Theosophists have the answer, and they have it from the teachings of H. P. Blavatsky and her Masters -- even though few Theosophists have as yet applied their Theosophy to the great problems personified as religion, science, and philosophy. It is not that any Theosophist, the greatest any more than the least, is different from other men; it is that Theosophists have a sure basis, an enduring basis, an eternal basis. That basis is the perception of the Unity of all in nature; the Universality of Law; the evolution of each being through his own actions or conduct under that Law.

To see this is to see Universal Brotherhood as the eternal Ideal of all Nature, conscious or unconscious of the great Fact. To apply this perception in all the relations of daily life unshaken and undeterred by any failures in one's self or in others, is the Ideal of every true Theosophist. How is that Ideal to be realized? The answer is found in asking the correlative question: How have the Masters of Wisdom realized what to us still remains in the region of the ideal? By living from the basis of Unity and Continuity. In their words, as recorded by H. P. Blavatsky: By the reconciliation of the Divine Principles in us with the animal Elements of our Human nature -- the harmonization of all the warring factors in our own mental and moral constitution. Where else than in the study and application of the Theosophy of H. P. Blavatsky can Theosophists of every degree or persuasion find the sure basis for the formation of that Nucleus of universal brotherhood which will hold unbroken from generation to generation, from century to century, as impregnable as its Ideal -- the Great White Lodge(1)?

Attempts to live, that is to say, to think and to act from this basis, must of necessity meet with many failures, but the great fact remains that the basis is sure and unchanging, however many our failures to use it. Each repeated attempt, each new effort, no matter how many our failures, brings us ever more clearly to see that the failure is in ourselves, not in the basis taken. The Theosophist is inspired to renewed struggles even when he has failed. Other men, perhaps with more human ability, think and act from other bases -- those provided by their religion, their science, their philosophy, whatnot, only to find in the end that their very basis was a false one. There is no despair equal to this -- to find at last that our god is a false god, our philosophy a false philosophy, our science a false foundation. This dreadful awakening to the death of Ideals is the ruin of the individual man and of civilizations too. But the Theosophist, knowing that the sure basis on which he stands (or falls) is the unchanging Ideal which he is to realize, knows well that "each failure is success," for it brings him, even when he falls, by so much nearer union with the Divine in all nature.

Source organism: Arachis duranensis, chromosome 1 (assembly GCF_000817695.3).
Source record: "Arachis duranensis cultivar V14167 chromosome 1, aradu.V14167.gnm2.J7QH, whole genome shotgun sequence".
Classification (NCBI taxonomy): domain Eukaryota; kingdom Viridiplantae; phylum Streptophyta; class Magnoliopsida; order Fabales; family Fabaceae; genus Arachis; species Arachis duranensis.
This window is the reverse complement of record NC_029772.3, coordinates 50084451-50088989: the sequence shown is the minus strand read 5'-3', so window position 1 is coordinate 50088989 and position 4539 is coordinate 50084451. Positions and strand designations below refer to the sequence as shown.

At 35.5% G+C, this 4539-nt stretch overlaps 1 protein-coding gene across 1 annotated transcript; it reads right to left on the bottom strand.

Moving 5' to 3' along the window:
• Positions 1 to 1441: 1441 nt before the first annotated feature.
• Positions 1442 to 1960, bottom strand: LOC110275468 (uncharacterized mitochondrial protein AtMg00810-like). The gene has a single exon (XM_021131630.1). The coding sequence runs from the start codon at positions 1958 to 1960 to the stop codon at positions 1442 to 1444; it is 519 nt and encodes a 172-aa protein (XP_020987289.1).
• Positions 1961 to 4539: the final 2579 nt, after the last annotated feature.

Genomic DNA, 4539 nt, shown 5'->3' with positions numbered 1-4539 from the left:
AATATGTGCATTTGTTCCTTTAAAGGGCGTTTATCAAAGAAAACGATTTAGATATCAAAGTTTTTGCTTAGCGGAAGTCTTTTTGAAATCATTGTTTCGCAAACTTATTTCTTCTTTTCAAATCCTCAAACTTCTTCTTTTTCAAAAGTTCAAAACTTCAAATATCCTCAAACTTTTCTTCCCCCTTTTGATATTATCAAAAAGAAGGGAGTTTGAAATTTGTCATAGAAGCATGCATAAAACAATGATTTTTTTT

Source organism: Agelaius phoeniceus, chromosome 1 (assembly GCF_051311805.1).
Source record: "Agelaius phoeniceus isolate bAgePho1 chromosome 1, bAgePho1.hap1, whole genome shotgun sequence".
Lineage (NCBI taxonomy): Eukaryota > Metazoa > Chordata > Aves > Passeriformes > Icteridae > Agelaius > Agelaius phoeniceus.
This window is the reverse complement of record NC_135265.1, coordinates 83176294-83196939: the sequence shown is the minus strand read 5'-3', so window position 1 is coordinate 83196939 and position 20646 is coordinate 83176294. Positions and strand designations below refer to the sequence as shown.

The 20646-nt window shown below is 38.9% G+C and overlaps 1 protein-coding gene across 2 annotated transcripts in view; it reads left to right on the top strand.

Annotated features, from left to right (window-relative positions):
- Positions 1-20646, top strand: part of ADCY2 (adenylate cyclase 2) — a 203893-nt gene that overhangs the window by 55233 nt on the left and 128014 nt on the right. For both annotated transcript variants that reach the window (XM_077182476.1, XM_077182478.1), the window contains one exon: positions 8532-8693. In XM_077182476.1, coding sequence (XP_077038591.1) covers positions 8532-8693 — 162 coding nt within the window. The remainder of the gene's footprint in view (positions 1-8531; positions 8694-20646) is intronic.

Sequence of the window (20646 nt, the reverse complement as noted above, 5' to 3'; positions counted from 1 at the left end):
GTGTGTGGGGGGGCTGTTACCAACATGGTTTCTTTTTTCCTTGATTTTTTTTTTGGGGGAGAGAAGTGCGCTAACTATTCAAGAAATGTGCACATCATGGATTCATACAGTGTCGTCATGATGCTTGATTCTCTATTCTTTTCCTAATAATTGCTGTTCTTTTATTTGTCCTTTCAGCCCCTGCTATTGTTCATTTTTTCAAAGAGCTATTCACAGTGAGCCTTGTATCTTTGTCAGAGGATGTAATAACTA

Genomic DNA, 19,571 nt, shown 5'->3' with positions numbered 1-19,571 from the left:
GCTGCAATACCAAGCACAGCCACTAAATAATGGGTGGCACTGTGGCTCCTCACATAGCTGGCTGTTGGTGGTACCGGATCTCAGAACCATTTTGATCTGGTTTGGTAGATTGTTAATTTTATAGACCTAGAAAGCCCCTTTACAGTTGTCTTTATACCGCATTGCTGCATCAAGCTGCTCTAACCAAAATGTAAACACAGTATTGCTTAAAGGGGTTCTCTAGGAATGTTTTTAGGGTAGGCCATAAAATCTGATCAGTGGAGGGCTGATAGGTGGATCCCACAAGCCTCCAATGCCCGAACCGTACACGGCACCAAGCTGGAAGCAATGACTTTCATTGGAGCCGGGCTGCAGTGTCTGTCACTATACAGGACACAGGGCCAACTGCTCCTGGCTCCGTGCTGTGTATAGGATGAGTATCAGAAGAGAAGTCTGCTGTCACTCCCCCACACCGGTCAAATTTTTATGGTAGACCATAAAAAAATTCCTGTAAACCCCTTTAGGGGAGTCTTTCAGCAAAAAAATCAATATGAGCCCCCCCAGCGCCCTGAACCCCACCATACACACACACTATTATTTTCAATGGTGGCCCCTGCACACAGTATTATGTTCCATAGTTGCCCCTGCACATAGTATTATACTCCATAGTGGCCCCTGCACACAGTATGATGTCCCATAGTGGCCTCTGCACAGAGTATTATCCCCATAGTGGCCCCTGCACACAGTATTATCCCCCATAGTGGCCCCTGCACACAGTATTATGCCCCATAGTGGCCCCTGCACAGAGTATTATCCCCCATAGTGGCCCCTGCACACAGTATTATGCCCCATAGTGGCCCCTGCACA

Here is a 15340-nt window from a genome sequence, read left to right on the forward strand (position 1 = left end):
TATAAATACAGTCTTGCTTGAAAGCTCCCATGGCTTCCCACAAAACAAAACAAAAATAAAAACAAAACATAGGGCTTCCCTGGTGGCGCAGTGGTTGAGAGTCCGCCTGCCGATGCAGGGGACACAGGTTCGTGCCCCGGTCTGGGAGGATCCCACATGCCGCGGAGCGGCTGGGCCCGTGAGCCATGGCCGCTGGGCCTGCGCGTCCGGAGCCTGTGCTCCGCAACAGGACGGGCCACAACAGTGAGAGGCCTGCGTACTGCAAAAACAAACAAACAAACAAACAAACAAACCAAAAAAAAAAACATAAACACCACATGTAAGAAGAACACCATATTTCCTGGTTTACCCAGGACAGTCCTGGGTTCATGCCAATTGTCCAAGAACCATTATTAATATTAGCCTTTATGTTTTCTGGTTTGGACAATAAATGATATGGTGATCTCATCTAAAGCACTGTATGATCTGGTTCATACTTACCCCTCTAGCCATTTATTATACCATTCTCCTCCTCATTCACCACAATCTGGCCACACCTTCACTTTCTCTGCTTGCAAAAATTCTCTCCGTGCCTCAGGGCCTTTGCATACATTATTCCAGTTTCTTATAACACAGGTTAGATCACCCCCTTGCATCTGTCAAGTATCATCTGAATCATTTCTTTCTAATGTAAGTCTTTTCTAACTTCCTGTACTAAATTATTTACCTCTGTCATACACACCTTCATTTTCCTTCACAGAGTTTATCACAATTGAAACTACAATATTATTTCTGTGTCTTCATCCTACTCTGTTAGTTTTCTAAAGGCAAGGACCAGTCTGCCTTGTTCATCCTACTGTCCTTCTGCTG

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Between the Lines


COMPILER'S NOTE: I added this footnote; it was not in the article. If it doesn't paint an accurate enough picture, or is incorrect, I hope the Editors of THEOSOPHY magazine will spot it and point it out to me, so that I can make the necessary corrections.

(1) "Great White Lodge" has nothing to do with skin color, and everything to do with White & Black, as in the following contrasting samples: Truth & Falsity, Light & Dark, Good & Evil, Love & Hate, Wisdom & Ignorance, etc.